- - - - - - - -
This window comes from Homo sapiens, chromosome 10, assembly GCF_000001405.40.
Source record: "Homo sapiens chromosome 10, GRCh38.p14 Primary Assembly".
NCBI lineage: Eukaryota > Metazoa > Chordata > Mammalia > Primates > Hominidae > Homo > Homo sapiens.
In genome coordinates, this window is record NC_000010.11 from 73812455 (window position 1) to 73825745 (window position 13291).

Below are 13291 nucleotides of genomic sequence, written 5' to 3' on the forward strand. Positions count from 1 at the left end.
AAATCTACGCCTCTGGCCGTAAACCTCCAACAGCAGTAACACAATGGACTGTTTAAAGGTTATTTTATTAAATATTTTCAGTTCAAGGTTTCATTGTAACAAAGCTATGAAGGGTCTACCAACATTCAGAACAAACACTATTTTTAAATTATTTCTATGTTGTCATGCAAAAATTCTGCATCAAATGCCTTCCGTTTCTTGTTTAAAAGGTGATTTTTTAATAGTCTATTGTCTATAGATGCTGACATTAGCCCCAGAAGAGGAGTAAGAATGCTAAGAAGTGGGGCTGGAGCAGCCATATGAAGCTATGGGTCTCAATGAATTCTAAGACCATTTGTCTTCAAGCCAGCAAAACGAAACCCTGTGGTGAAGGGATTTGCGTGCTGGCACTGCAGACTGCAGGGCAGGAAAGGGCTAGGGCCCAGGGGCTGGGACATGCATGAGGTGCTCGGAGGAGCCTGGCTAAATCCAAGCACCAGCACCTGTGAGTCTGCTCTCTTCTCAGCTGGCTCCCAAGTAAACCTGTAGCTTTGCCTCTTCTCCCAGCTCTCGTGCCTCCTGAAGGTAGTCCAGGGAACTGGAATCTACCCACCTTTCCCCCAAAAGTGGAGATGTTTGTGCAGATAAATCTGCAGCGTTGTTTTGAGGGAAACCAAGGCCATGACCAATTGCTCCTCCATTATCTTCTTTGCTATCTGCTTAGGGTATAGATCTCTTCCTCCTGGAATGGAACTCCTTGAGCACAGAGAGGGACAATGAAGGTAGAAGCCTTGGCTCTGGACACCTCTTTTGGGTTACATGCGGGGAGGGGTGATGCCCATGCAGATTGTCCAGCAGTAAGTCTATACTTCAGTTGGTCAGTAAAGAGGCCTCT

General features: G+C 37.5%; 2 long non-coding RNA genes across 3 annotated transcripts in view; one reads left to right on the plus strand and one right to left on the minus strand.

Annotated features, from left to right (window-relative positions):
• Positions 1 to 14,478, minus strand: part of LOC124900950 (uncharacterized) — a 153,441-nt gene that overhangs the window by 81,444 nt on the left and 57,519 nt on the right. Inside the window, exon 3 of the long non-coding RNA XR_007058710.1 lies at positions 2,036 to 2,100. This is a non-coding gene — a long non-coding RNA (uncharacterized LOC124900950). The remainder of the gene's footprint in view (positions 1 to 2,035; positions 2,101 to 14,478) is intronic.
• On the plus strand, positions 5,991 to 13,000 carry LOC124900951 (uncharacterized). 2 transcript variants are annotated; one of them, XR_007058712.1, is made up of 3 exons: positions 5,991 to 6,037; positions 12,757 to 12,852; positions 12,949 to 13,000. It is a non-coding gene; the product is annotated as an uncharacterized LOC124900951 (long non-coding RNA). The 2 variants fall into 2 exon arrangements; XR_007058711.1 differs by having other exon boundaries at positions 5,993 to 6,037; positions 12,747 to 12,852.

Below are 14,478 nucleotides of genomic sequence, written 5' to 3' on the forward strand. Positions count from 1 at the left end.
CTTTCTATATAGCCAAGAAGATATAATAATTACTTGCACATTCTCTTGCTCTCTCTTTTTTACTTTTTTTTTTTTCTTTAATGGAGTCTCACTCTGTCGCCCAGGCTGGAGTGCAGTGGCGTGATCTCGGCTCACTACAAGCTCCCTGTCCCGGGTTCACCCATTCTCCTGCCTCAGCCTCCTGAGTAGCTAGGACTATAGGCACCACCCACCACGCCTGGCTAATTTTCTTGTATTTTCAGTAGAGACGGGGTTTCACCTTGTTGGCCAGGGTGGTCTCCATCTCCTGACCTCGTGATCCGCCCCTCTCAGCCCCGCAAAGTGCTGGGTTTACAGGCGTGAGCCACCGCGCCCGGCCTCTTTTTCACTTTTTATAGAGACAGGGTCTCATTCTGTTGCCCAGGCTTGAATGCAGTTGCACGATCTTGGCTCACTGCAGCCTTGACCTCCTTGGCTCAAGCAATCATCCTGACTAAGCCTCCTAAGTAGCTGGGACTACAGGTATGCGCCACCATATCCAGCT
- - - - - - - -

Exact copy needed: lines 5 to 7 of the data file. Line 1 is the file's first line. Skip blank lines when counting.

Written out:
Below are 13291 nucleotides of genomic sequence, written 5' to 3' on the forward strand. Positions count from 1 at the left end.
AAATCTACGCCTCTGGCCGTAAACCTCCAACAGCAGTAACACAATGGACTGTTTAAAGGTTATTTTATTAAATATTTTCAGTTCAAGGTTTCATTGTAACAAAGCTATGAAGGGTCTACCAACATTCAGAACAAACACTATTTTTAAATTATTTCTATGTTGTCATGCAAAAATTCTGCATCAAATGCCTTCCGTTTCTTGTTTAAAAGGTGATTTTTTAATAGTCTATTGTCTATAGATGCTGACATTAGCCCCAGAAGAGGAGTAAGAATGCTAAGAAGTGGGGCTGGAGCAGCCATATGAAGCTATGGGTCTCAATGAATTCTAAGACCATTTGTCTTCAAGCCAGCAAAACGAAACCCTGTGGTGAAGGGATTTGCGTGCTGGCACTGCAGACTGCAGGGCAGGAAAGGGCTAGGGCCCAGGGGCTGGGACATGCATGAGGTGCTCGGAGGAGCCTGGCTAAATCCAAGCACCAGCACCTGTGAGTCTGCTCTCTTCTCAGCTGGCTCCCAAGTAAACCTGTAGCTTTGCCTCTTCTCCCAGCTCTCGTGCCTCCTGAAGGTAGTCCAGGGAACTGGAATCTACCCACCTTTCCCCCAAAAGTGGAGATGTTTGTGCAGATAAATCTGCAGCGTTGTTTTGAGGGAAACCAAGGCCATGACCAATTGCTCCTCCATTATCTTCTTTGCTATCTGCTTAGGGTATAGATCTCTTCCTCCTGGAATGGAACTCCTTGAGCACAGAGAGGGACAATGAAGGTAGAAGCCTTGGCTCTGGACACCTCTTTTGGGTTACATGCGGGGAGGGGTGATGCCCATGCAGATTGTCCAGCAGTAAGTCTATACTTCAGTTGGTCAGTAAAGAGGCCTCT

General features: G+C 37.5%; 2 long non-coding RNA genes across 3 annotated transcripts in view; one reads left to right on the plus strand and one right to left on the minus strand.